Yup, I still won't buy AMD because their drivers are a mess, and the fact that unless I buy an older AMD card, for full support of it I will be expected to be running the latest kernel and mesa libraries. Whereas with nvidia, all I need to do is either have current nvidia drivers in the repo and update to them (even Debian keeps these fairly up to date for stable with the backports, and RHEL now full on supports nvidia drivers). What Debian does not do, is have special repositories for the ever updating Mesa libraries. While you can grab some repositories that package the latest kernels, even if the backports are a few versions behind, I have yet to find some for AMD GPU drivers. Sure, I could run Arch... which I do, but that's on my main machine, which has a 3080 in it.

            Nvidia drivers for the most part just work. Would I like they to be open sourced? Yes. But am I going to jump around and tell them to fuck off? No. The fact they even have had great Linux drivers for so long goes to show that they support us. They may be slow to adopt and add in new features, but for Wayland? I mean it's only recently gotten enough features to daily drive it. So many distributions are trying to push it along to their users, to get the adoption rate up... but it isn't like we haven't seen such things happen before to terrible results (remember all the 'Oh my god, Pulse Audio sucks!' articles? Or Systemd, or... so many other things...)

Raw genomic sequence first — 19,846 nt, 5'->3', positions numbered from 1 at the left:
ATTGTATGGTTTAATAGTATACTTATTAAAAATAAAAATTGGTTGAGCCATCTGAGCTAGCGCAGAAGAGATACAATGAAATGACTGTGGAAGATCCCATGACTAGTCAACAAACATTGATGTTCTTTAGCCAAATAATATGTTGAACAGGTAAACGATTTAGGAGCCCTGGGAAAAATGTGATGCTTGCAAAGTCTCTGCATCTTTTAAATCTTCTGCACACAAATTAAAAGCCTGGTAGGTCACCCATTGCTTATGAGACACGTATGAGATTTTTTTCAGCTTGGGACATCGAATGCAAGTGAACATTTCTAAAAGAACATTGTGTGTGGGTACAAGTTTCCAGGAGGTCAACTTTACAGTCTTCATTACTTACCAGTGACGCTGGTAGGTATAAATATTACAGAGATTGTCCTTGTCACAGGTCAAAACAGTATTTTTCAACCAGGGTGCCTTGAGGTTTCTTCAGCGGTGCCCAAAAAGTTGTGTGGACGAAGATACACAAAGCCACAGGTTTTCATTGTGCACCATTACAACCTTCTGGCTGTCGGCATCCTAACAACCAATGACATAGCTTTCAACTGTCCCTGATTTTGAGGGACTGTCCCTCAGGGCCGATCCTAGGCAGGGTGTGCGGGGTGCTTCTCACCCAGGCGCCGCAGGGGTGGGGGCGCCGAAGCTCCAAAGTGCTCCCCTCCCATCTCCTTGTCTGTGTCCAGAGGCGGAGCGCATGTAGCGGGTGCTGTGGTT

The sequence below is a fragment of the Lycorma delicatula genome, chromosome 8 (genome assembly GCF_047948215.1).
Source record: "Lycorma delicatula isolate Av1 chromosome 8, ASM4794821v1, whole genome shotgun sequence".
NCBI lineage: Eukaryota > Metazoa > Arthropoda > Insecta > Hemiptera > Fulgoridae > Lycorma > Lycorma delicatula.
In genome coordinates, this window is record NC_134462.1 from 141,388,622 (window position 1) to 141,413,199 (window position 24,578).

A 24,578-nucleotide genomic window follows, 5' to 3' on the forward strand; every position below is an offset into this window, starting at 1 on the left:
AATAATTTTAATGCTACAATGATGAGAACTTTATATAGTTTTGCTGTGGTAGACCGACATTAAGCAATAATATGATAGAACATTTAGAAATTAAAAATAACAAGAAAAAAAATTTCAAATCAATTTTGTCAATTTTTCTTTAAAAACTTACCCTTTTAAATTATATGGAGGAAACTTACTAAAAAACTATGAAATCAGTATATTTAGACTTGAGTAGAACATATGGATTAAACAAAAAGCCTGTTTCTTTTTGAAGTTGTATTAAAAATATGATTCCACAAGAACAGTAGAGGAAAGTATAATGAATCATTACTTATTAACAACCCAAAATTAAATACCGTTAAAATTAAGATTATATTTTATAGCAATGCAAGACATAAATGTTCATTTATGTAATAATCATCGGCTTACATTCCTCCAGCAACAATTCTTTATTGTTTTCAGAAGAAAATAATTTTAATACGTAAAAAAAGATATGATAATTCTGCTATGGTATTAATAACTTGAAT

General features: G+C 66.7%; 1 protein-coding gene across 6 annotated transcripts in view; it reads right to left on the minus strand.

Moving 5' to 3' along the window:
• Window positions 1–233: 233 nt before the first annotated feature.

Makes the most sense to keep things stable as new things try to come about. Nvidia adding DLSS and Raytracing, etc to the Linux drivers a little bit later than Windows makes a whole lot of sense!

            I don't know... sometimes the 'holier than thou' open source community does rub people the wrong way 'Open source, or gtfo!' doesn't work in all cases...

            Comment


            • #26
              Originally posted by leech View Post
              So many distributions are trying to push it along to their users, to get the adoption rate up... but it isn't like we haven't seen such things happen before to terrible results (remember all the 'Oh my god, Pulse Audio sucks!' articles? Or Systemd, or... so many other things...)
              Distros' reactions to the KDE crew saying that KDE 4.0 was a preview release (A.K.A. ignore that and ship it anyway) drove me from KDE 3.5 to LXDE until whatever version of KDE shipped with Ubuntu 14.04... and the main reason I wound up migrating back was that KDE got its foot in the door because I'd gotten a third monitor, it would take a month or two for an inexpensive VESA mount to arrive from China, and LXPanel didn't deal with non-rectangular desktops well.

              Comment

              Working...
              X